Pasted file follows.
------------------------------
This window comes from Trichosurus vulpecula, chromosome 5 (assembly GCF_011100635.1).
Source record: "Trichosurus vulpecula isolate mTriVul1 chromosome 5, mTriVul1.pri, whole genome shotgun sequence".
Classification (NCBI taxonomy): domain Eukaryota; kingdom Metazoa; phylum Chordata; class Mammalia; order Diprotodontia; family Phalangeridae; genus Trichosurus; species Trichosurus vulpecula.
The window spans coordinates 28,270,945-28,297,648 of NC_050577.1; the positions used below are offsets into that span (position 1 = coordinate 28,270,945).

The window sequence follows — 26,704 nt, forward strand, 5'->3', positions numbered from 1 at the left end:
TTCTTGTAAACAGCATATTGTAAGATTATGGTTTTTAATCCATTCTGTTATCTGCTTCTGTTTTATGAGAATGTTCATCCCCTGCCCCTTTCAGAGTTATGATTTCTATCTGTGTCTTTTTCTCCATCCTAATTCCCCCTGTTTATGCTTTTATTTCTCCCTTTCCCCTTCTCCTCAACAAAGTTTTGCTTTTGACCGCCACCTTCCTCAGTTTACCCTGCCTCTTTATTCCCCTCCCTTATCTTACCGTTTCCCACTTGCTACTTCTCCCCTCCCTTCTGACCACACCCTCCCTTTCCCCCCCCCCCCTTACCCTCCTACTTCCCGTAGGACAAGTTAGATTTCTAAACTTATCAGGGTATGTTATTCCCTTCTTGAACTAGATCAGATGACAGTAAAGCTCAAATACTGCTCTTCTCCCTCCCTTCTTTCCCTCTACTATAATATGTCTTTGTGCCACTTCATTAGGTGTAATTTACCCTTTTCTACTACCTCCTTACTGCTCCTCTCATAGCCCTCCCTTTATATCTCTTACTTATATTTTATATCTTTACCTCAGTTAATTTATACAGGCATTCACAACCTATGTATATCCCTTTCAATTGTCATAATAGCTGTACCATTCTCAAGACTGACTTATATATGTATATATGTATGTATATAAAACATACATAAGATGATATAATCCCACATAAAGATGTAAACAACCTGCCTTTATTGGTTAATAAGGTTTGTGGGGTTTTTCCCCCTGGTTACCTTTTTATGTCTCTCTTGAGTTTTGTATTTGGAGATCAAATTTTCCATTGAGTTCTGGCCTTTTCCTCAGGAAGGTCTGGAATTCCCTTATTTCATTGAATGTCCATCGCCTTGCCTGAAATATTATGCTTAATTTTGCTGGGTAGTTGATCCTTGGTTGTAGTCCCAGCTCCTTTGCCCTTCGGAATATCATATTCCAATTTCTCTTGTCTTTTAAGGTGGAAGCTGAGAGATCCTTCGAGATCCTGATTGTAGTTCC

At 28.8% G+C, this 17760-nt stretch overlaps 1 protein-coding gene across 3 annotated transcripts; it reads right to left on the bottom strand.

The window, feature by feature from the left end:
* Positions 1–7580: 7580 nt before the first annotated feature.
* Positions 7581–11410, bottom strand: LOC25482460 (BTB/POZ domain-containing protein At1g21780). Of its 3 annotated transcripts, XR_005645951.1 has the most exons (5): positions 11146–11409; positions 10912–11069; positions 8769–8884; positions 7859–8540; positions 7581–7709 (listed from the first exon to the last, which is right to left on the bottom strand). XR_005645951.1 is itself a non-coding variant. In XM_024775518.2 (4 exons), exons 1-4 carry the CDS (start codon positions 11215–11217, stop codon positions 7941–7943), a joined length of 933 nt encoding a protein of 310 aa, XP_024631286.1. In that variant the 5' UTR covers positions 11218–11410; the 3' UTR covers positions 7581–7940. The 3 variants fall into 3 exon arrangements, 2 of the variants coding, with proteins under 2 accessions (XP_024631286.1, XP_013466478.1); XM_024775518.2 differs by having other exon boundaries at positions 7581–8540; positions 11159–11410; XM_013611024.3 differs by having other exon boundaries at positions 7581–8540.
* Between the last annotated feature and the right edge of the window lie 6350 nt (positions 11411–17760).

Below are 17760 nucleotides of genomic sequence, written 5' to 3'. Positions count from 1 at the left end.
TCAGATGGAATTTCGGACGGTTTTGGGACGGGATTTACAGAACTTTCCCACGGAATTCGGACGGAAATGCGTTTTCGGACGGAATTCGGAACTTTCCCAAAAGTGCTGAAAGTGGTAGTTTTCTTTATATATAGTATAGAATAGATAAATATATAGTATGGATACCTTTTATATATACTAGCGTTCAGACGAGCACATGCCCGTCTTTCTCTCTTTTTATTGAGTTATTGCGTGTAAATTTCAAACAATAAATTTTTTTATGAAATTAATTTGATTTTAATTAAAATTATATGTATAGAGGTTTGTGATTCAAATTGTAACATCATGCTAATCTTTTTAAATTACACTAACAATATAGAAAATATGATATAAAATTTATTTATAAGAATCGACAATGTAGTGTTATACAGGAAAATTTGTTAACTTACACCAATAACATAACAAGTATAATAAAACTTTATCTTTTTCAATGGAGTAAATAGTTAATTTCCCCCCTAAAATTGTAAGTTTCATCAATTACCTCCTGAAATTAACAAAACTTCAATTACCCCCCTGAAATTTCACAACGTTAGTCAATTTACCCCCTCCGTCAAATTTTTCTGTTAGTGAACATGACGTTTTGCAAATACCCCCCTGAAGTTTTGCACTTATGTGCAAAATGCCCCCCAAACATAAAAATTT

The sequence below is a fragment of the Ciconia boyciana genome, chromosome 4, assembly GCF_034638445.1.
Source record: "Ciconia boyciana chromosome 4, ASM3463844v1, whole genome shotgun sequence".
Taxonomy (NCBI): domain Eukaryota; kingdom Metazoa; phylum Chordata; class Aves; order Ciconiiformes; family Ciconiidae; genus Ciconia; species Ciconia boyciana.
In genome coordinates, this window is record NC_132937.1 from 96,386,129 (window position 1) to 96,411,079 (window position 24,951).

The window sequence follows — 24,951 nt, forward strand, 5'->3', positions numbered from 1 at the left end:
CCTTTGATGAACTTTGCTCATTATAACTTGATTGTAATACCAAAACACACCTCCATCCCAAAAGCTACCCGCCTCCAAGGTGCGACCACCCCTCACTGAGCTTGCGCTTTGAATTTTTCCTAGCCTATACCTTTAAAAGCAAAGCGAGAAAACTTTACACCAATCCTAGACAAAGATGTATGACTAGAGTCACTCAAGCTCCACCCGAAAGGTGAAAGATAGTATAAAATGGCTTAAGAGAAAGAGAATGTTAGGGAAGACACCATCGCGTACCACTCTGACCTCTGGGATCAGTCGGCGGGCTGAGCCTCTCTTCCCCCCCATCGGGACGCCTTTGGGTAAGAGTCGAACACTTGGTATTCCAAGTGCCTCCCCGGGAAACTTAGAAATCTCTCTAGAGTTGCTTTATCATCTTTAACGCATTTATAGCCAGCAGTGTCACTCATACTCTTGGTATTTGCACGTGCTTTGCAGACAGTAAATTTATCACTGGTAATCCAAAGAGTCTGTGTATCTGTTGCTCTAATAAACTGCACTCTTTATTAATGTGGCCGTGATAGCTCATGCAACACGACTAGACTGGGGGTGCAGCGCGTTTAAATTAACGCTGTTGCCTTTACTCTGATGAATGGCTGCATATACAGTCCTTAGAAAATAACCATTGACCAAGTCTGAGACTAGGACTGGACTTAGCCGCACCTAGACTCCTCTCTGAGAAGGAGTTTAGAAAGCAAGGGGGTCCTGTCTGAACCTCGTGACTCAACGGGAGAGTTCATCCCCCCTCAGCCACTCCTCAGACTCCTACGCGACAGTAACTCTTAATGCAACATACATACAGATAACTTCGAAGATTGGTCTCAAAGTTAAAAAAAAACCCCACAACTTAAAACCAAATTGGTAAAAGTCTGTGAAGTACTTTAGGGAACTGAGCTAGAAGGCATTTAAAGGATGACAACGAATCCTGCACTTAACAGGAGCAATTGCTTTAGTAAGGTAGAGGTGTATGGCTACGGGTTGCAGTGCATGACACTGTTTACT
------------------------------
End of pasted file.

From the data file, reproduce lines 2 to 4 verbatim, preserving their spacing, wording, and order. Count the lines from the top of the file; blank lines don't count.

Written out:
Source record: "Trichosurus vulpecula isolate mTriVul1 chromosome 5, mTriVul1.pri, whole genome shotgun sequence".
Classification (NCBI taxonomy): domain Eukaryota; kingdom Metazoa; phylum Chordata; class Mammalia; order Diprotodontia; family Phalangeridae; genus Trichosurus; species Trichosurus vulpecula.
The window spans coordinates 28,270,945-28,297,648 of NC_050577.1; the positions used below are offsets into that span (position 1 = coordinate 28,270,945).